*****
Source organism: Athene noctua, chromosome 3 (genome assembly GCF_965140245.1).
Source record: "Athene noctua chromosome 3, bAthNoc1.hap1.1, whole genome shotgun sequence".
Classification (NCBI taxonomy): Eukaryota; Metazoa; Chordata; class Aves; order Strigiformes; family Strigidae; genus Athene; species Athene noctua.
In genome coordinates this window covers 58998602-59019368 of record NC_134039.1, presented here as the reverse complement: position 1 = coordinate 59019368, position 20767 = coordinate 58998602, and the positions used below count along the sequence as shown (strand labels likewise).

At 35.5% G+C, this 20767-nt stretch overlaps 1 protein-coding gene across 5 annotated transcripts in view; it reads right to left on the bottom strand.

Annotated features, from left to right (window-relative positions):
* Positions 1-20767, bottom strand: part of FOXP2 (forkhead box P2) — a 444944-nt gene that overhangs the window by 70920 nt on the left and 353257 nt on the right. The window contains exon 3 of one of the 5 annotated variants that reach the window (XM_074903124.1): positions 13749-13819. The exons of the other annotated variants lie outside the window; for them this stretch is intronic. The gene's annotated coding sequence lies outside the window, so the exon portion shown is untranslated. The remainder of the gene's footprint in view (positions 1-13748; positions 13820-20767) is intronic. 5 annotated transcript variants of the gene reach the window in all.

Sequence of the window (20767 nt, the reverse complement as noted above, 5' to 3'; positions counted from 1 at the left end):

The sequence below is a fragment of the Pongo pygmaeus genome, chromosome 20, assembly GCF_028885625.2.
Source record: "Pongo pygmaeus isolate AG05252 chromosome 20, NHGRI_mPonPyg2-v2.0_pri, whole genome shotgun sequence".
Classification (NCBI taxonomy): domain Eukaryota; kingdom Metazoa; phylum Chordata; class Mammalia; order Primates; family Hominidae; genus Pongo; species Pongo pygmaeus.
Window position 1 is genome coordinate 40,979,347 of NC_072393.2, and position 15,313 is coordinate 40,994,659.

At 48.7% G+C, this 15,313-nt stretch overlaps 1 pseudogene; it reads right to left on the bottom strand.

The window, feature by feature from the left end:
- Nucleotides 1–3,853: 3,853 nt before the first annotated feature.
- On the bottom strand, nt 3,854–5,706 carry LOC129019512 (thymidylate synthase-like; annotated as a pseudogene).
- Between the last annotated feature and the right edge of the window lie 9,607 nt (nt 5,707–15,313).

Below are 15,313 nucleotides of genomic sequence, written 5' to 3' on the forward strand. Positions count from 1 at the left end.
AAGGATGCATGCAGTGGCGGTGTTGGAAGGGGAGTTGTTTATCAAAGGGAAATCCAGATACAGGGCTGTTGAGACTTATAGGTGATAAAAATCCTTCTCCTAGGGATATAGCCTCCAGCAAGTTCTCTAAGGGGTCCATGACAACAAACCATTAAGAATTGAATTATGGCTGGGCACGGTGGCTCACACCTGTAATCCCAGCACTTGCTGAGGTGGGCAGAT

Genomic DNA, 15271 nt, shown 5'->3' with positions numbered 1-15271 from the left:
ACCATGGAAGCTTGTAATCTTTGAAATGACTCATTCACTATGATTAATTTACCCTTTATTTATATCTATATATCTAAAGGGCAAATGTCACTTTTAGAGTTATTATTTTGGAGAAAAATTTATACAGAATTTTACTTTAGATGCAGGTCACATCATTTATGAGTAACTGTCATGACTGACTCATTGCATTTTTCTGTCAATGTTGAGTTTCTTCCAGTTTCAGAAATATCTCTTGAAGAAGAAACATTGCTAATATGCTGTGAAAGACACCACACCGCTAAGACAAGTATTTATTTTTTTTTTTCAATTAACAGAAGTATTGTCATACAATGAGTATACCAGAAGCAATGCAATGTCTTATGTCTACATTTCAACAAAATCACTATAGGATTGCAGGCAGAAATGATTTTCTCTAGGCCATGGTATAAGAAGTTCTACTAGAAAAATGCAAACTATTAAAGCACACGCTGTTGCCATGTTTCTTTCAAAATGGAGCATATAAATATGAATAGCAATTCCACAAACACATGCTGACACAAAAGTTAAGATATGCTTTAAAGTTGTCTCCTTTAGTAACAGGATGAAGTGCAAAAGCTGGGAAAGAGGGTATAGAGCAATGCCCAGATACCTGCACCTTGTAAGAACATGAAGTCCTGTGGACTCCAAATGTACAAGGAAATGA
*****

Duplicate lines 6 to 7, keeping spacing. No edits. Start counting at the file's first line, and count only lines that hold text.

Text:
Annotated features, from left to right (window-relative positions):
* Positions 1-20767, bottom strand: part of FOXP2 (forkhead box P2) — a 444944-nt gene that overhangs the window by 70920 nt on the left and 353257 nt on the right. The window contains exon 3 of one of the 5 annotated variants that reach the window (XM_074903124.1): positions 13749-13819. The exons of the other annotated variants lie outside the window; for them this stretch is intronic. The gene's annotated coding sequence lies outside the window, so the exon portion shown is untranslated. The remainder of the gene's footprint in view (positions 1-13748; positions 13820-20767) is intronic. 5 annotated transcript variants of the gene reach the window in all.